As I wrote from my hospital bed, full once again of inspiration that illness had sucked from me, I reflected on where I was: the routines of hospital life, the people around me, but also, how I felt I was returning to me.

I didn’t know that I was about to face a year and a half of disruption, courtesy of my misfiring mind. Months later, sitting with my notebook in the hospital café during another admission, did I look well? Even as I struggled to pen more than a prosaic description of my day, I felt I was performing something normal to me. This was in part for my own benefit, as if I was tricking myself into thinking things were okay.

An ongoing journey

I take off my winter gloves, slip on my face mask, step onto the bus, scan my pass, thank the driver. I’m aware of my every movement as I navigate the aisle to two empty seats. I get out my phone from its designated pocket in my shoulder bag, holding it close to my face so I can read the news, something – like many of us – I do often these days. As I scroll, I am so obviously using my eyes.

Soon I’ll be in the warmth of my favourite coffee shop in town, aware of how odd it might look to walk in holding a cane, and then sit down with a notebook and pen. Maybe, as jazz plays and the milk frother whirrs, I’ll make more sense of this, piece by piece, as I write myself.

About the contributors

Black and white, head and shoulders portrait of Caroline Butterwick.

Caroline Butterwick

Author

Caroline Butterwick is a writer, researcher and freelance journalist based in North Staffordshire. She is currently working on a young adult novel. Her freelance journalism has featured in a range of publications, including the Guardian, Mslexia, In the Moment, Happiful, Planet Mindful and Adventure Travel. She is studying for a PhD in Creative Writing that explores the power of memoir as a counternarrative to dominant models of disability, funded by the Arts and Humanities Research Council/Midlands4Cities.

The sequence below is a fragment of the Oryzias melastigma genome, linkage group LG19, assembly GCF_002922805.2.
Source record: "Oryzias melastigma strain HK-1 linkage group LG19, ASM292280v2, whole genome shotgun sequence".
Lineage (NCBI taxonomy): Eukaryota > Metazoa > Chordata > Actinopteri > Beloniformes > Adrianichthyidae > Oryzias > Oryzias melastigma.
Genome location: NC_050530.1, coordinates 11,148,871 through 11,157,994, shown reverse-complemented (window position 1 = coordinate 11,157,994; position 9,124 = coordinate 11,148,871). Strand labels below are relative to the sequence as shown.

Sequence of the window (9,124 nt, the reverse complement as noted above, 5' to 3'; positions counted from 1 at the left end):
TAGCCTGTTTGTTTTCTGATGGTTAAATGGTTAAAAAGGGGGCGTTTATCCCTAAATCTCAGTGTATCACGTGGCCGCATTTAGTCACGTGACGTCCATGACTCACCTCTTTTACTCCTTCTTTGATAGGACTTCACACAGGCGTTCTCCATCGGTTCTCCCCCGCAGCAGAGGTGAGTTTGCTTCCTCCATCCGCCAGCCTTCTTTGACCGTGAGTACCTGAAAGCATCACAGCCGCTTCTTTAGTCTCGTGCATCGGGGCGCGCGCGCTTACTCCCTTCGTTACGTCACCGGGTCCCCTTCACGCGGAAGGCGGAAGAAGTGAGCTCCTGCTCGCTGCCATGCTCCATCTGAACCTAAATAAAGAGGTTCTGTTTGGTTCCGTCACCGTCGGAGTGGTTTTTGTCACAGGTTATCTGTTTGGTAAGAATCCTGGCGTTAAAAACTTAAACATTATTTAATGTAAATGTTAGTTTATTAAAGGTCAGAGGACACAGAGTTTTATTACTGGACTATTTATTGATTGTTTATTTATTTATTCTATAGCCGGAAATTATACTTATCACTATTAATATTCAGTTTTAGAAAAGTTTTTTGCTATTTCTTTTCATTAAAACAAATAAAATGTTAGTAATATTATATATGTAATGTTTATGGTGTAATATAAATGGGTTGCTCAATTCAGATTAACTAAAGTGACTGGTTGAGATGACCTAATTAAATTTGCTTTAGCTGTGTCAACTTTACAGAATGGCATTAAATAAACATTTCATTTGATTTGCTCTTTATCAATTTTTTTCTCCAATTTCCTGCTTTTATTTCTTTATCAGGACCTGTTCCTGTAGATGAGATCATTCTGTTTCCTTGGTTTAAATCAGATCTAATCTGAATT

Black and white headshot of Kimberley Burrows.

Kimberley Burrows

Artist

Kimberley is a blind abstract expressionist artist from Salford, Greater Manchester. An intuitive approach to her practice explores the complex themes of blindness, mental health, and art as therapy through performative mark-making. Kimberley is keen to understand the relationship between artist and medium, beyond the scope of vision, and the various health benefits that art can cultivate. Kimberley is a passionate advocate for accessibility and inclusion, which are both at the forefront of her social media presence. Kimberley, who will undertake a Master's degree in painting at the Royal College of Art, London later this year, has been featured in BBC Look North, Manchester Evening News, ITV News, the Daily Mail, and Marie Claire, among others.